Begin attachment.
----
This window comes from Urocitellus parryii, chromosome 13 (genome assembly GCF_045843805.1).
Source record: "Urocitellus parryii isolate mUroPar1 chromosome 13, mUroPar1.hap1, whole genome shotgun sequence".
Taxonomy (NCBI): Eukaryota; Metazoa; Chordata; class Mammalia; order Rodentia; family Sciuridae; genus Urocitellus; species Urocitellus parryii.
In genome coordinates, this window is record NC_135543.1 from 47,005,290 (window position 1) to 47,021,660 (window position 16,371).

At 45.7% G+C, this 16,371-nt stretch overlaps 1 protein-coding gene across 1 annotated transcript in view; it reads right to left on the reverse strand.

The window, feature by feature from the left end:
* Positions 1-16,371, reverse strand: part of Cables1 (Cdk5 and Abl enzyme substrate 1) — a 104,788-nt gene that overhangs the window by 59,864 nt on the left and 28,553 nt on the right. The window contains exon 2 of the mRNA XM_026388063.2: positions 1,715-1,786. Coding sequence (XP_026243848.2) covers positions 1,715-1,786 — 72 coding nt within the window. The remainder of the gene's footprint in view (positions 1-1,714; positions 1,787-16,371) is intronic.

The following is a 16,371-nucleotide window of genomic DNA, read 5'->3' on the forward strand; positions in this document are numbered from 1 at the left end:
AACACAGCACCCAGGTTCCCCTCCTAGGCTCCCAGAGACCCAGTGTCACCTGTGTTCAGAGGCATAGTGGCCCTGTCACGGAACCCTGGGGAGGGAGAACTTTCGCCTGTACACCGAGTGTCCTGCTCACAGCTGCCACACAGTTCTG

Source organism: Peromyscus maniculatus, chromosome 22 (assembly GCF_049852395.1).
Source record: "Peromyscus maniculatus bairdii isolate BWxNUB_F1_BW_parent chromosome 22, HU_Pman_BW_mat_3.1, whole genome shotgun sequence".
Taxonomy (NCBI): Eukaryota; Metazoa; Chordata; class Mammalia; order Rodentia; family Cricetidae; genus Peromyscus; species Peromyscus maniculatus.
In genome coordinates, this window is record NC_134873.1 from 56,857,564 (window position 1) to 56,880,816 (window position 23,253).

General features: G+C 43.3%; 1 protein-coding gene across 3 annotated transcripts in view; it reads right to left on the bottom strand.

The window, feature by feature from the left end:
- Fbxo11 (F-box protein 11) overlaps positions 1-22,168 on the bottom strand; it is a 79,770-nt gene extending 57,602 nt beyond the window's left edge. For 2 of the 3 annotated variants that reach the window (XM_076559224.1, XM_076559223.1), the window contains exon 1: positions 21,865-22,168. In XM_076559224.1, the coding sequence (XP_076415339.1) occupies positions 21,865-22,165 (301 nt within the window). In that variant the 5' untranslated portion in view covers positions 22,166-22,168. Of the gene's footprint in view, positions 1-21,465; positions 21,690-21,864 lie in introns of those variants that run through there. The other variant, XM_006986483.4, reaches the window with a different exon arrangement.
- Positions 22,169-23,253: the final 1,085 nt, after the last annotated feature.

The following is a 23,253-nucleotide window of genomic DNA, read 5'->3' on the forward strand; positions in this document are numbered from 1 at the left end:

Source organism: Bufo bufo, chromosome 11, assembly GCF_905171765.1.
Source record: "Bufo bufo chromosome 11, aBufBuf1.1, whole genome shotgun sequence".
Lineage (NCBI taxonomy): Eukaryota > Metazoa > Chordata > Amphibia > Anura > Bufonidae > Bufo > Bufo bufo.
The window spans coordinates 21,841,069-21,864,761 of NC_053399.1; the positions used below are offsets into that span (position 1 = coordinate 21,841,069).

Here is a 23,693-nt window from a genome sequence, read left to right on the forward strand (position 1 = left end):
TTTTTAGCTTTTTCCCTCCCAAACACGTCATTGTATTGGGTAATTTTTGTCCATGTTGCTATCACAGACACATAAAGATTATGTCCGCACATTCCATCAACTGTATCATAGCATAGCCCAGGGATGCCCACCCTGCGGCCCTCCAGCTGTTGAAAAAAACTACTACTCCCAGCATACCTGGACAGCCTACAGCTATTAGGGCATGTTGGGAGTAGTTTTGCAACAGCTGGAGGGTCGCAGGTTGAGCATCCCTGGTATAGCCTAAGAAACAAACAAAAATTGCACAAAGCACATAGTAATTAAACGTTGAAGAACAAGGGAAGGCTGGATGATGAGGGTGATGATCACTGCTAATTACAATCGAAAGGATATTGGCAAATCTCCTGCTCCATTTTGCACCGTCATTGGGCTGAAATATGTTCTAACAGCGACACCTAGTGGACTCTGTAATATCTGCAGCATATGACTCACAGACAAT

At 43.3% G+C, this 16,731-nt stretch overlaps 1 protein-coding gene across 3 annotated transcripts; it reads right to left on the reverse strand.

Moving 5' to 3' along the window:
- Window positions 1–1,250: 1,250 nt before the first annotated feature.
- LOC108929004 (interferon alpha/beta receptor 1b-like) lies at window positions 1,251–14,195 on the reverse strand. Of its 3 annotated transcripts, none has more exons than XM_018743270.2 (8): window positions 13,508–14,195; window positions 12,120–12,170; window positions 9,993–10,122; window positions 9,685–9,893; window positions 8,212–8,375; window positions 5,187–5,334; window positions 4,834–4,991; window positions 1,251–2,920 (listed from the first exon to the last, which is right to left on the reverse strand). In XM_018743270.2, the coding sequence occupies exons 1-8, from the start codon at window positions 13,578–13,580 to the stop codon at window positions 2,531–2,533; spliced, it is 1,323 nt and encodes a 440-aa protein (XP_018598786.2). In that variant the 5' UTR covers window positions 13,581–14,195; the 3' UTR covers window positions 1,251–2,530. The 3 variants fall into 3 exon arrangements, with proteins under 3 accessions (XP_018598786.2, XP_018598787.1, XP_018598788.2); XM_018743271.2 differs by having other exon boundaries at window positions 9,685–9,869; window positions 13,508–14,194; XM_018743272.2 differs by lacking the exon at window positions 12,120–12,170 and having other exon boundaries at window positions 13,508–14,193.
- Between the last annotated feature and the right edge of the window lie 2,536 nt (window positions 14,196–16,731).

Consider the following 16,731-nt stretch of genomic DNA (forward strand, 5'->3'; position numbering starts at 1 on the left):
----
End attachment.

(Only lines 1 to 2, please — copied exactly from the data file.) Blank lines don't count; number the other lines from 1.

This window comes from Urocitellus parryii, chromosome 13 (genome assembly GCF_045843805.1).
Source record: "Urocitellus parryii isolate mUroPar1 chromosome 13, mUroPar1.hap1, whole genome shotgun sequence".